Our long time friends have moved to our neighborhood here in Colorado. Their moving van arrived today.
We brought coffee to them while their old house was being unloaded into the new house. Talking with the moving van owner, he started telling stories about estimating the load in pounds. The agent makes the first estimate of the weight of the load, issues a quote for the cost of the move. Then the van owner picks up the load and weighs the truck before getting on the road. He told us the range of precision and accuracy is all over the place, depending on the agent. Sometimes it's very close. Sometimes it's not.
The quality of the estimate depends on the skill and experience of the estimator. The reference class estimating process is part of that skill and experience.
If we switch to software development. I relistened to Agile for Humans podcast with Steve McConnell about estimating. Steve's discussion was focused on how to make good estimates. How to put these to work to make business and technical decisions. These themes are based on how book Software Estimation: Demystifying the Black Art. This book should be on the shelf of any credible developer.
After listening again, it was clear those providing a forum for the No Estimates advocates have failed to address the fatal flaw of the No Estimates discussion.
There is NO principle by which you can decide in the presence of uncertainty without estimating.
The podcast provided a nice overview of why we should estimate, how to estimate, and what to do with those estimates. Even discussed how to deal with the dysfunctional aspects of management when making estimates. But in the end, we need estimates to credibly provide value in exchange for money.
There can be no consideration for NOT estimating, except on de minimis projects. Just like the moving van owner, he needs an estimate for the weight of the load. From there he can confirm that load will fit on the truck. The trailer has a load limit of 33,000 pounds. The mechanics of household goods has a reference class parameter for the size of 33,000 pounds. This comes from empirical data of moving household goods. Some houses have heavier goods, some have lighter goods. But the estimator knows how to adjust for that.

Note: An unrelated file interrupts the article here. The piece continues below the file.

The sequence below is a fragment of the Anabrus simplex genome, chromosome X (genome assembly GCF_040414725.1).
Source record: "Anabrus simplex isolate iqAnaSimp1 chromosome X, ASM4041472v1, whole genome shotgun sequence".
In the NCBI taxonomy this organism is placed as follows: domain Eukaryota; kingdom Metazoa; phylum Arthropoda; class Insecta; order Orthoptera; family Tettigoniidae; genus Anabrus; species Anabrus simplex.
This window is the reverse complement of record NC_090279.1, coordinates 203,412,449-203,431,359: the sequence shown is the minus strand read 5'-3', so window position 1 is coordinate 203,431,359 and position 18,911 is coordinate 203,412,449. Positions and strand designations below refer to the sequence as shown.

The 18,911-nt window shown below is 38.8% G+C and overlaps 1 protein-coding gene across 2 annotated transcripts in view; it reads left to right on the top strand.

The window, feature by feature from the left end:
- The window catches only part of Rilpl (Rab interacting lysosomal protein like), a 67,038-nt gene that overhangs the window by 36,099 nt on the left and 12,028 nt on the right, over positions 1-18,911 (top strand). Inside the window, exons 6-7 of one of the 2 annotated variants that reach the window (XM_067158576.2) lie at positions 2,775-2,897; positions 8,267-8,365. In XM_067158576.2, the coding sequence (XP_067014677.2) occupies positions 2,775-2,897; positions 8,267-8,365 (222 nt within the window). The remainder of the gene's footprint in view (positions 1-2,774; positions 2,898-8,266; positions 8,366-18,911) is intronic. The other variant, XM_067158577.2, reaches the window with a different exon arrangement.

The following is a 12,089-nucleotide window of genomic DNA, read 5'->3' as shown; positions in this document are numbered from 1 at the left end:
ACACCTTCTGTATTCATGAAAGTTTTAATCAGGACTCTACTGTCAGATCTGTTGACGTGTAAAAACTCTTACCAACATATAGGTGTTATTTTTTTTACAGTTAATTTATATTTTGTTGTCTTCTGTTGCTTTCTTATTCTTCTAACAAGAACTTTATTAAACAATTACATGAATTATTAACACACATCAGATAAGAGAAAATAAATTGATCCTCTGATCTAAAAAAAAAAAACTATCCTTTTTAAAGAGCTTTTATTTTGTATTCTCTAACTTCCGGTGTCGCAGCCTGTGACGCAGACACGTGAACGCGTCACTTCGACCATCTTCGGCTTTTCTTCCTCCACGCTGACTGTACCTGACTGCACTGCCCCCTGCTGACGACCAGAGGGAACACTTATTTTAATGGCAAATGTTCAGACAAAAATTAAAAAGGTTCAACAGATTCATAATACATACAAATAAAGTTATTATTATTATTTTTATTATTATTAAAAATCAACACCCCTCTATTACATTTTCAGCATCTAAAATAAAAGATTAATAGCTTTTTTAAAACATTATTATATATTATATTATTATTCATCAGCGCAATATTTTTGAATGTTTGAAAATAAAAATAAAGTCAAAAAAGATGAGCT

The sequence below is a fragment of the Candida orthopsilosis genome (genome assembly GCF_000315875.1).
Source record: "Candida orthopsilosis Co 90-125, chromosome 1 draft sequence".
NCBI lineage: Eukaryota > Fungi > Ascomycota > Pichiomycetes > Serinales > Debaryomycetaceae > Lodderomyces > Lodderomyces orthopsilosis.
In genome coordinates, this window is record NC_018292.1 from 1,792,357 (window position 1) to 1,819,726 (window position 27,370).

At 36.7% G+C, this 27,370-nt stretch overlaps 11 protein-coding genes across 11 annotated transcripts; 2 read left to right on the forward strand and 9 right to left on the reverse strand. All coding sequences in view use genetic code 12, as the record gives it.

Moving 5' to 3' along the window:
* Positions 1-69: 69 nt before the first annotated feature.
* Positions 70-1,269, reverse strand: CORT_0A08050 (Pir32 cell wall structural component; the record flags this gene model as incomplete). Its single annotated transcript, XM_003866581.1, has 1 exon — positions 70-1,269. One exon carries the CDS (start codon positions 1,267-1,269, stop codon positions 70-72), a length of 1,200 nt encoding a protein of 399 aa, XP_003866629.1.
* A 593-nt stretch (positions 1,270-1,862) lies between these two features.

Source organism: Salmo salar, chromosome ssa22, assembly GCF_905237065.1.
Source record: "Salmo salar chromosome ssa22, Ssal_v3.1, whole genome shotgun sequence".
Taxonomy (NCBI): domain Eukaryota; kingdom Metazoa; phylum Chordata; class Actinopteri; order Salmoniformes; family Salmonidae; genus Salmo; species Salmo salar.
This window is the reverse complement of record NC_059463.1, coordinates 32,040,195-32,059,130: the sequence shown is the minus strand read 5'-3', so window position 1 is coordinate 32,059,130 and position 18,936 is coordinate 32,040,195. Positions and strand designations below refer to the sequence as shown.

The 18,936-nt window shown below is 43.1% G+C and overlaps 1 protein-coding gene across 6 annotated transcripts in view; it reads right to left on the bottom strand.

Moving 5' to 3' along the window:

It seems those in the software development business who conjecture that estimates are not needed, are the smell of dysfunction, are evil, should be stopped, have failed to understand not only the basic need for the estimate when making decision in the presence of uncertainty, but also the basic principles of estimating in the presence of the uncertainties that always exist on projects.
When the idea of No Estimates is given equal weight to Steve's message, it willfully ignores the principle of decision making. And replacing that principle with the practices and processes that attempt to make a decision without estimates.
This is like the moving van owner saying I get wild estimates, wrong estimates, estimates that cause me problems with my trailer, tractor, load management, and fee payments for carrying cargo across state lines. So I have an idea, I'll just not ask for or use any estimate, I'll just start emptying the house in Seal Beachm=, California and start planning to move the house to Colorado. What could possibly be wrong with that?